And, the current oligarchic crowd has far less loyalty to their country of birth, than had the tycoons of old.
    The fall of the House of Krupp was a milestone in this process.
    A tycoon like Klaus Schwab would've been a gross anomaly in the Krupp's heyday.

  4. I'd say he's hit the nail on the head with his assessment re: rent-seeking economic actors behave in the context of state centralization.

    Inflationary pressure on housing costs, reduced access to credit, etc etc doesn't help the middle class. Lack of savings doesn't help the lower class. Throw in a pandemic where people lose jobs and homes due to politically induced lock downs doesn't help either.

    Then factor in the large amounts of capital sitting doing little or nothing. No wonder hedge funds and pension funds are going outside traditional investment instruments and buying up real estate (below is an example)

  5. Assuming by "Bolsheviks" we mean Soviet-style communists (Stalinist USSR, Maoist PRC, Kim'ist North Korea, etc.) as opposed to Western-European-style social-democrats, this theory is garbage.

    The is a reason why communists systems are dictatorships - they tolerate no competition. First thing (real) communists do when they get to power is eliminate any and all competition. If you are a Russian JP Morgan and it is Nov 1917, you should run like hell. Because the first thing the communists do is put all the financiers to the wall. Stalin had no use for (Russian) JP Morgan.

    1. Tell that to the Cadets, who purported to lean social-democrat, but who covered for the Reds, 'til it was far too late to matter.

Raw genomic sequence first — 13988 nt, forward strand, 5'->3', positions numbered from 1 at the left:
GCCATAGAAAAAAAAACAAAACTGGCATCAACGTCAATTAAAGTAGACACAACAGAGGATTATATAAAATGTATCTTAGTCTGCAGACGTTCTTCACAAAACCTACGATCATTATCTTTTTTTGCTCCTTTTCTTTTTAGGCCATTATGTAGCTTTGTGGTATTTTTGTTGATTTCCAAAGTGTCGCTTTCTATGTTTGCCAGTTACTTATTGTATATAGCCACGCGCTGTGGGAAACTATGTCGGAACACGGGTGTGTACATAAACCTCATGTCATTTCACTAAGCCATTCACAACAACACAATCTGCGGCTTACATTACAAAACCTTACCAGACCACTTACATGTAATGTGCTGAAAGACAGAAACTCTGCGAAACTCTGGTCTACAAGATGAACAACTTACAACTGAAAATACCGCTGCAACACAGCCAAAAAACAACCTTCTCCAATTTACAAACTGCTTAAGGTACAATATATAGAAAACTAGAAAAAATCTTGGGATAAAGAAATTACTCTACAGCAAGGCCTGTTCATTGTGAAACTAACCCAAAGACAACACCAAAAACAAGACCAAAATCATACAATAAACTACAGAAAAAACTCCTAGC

2. @anon

      Perhaps this is where labels like bolshevik do more to obscure than to reveal. I think we all understand what is conveyed-- that the apparent contradiction between big banks/big corp and marxist/socialist agitators is no contradiction afterall. In fact, it makes perfect sense (which may be one reason these malefactors use terms to cloud and disguise their alliances).

      What really seems to be happening is a rebranding of fascism a la China where the government uses and controls Big Corp and Big Tech but doesn't own them. This is exactly what we see in the US with ever greater chunks of the economy in the hands of the Bigs who happily do the bidding of the feds in return for concessions.


  6. It would change a lot faster if "many Americans" would speak out about the Marxist ambitions of the first black president who's still residing in DC not far from the White House and sitting in the board of NetFlix. It's sort of like the first boy at the dance to walk up to a girl and invite her to the dance floor. You're going to get smeared as a racist. It's going to happen. But you do it anyway. As it is I fear "it" will change so slowly as not to change at all. (Too late, too late, too late).
    Mark A